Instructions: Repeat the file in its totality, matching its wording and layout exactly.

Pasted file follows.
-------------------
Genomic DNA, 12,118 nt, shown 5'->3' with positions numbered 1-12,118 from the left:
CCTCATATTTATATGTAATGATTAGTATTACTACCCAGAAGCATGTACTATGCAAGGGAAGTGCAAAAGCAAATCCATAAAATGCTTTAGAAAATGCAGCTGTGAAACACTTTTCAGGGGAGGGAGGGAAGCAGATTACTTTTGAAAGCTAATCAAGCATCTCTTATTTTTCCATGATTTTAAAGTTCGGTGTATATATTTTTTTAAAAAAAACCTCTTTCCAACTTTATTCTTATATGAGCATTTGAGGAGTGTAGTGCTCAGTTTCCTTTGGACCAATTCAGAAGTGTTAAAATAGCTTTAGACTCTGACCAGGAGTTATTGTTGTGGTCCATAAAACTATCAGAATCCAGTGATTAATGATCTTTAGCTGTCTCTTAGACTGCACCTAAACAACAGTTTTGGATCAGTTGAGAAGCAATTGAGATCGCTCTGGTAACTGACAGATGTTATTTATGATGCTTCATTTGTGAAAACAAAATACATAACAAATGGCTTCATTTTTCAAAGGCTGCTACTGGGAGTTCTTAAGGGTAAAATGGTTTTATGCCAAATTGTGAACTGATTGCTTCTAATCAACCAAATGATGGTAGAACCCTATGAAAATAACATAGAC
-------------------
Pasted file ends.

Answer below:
Genomic DNA, 12,118 nt, shown 5'->3' with positions numbered 1-12,118 from the left:
CCTCATATTTATATGTAATGATTAGTATTACTACCCAGAAGCATGTACTATGCAAGGGAAGTGCAAAAGCAAATCCATAAAATGCTTTAGAAAATGCAGCTGTGAAACACTTTTCAGGGGAGGGAGGGAAGCAGATTACTTTTGAAAGCTAATCAAGCATCTCTTATTTTTCCATGATTTTAAAGTTCGGTGTATATATTTTTTTAAAAAAAACCTCTTTCCAACTTTATTCTTATATGAGCATTTGAGGAGTGTAGTGCTCAGTTTCCTTTGGACCAATTCAGAAGTGTTAAAATAGCTTTAGACTCTGACCAGGAGTTATTGTTGTGGTCCATAAAACTATCAGAATCCAGTGATTAATGATCTTTAGCTGTCTCTTAGACTGCACCTAAACAACAGTTTTGGATCAGTTGAGAAGCAATTGAGATCGCTCTGGTAACTGACAGATGTTATTTATGATGCTTCATTTGTGAAAACAAAATACATAACAAATGGCTTCATTTTTCAAAGGCTGCTACTGGGAGTTCTTAAGGGTAAAATGGTTTTATGCCAAATTGTGAACTGATTGCTTCTAATCAACCAAATGATGGTAGAACCCTATGAAAATAACATAGAC